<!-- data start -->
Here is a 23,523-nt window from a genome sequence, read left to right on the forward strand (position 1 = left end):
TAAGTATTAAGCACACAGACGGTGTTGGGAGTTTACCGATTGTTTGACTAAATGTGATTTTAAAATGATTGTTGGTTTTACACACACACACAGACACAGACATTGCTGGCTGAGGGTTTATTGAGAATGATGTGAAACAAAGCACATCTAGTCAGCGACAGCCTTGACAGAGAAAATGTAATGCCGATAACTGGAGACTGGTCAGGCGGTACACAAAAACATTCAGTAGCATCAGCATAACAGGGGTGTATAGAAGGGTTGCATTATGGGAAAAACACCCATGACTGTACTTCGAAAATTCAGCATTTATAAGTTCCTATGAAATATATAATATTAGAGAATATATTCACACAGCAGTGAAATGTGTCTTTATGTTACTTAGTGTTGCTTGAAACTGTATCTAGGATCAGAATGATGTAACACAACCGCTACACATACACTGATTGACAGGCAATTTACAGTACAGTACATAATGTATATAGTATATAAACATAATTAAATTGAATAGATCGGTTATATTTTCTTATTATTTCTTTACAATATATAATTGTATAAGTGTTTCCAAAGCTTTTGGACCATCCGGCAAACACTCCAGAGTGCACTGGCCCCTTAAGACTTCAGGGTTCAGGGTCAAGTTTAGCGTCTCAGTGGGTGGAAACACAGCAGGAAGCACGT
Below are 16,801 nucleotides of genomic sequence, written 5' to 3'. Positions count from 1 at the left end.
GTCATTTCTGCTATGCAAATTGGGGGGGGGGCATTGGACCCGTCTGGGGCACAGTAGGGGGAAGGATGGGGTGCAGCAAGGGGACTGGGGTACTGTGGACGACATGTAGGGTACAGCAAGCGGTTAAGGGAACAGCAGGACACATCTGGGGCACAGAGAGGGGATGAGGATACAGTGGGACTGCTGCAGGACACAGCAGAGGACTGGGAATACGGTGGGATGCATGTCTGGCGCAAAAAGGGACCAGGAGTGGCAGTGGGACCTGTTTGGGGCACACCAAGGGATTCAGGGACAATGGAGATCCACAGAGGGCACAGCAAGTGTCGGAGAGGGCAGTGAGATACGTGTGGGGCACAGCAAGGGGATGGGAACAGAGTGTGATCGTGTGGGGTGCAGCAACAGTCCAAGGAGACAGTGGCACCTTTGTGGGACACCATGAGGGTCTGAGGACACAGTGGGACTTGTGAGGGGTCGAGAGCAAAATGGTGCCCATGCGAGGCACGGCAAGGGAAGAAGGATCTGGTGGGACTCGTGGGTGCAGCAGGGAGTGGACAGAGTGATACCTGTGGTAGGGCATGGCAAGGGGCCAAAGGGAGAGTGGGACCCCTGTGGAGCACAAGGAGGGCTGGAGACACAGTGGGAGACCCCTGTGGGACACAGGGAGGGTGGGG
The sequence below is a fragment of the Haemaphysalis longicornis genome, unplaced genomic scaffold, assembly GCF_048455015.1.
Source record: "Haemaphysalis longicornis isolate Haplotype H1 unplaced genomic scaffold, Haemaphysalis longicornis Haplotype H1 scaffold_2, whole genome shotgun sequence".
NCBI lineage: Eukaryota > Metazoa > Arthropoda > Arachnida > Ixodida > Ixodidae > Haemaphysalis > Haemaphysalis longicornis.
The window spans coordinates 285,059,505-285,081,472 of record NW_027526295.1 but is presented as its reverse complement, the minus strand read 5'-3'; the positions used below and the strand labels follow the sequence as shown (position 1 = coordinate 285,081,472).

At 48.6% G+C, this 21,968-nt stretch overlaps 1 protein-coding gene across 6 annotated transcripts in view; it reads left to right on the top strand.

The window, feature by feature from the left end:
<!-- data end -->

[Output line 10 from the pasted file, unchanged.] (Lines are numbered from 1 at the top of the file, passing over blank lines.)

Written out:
The window, feature by feature from the left end: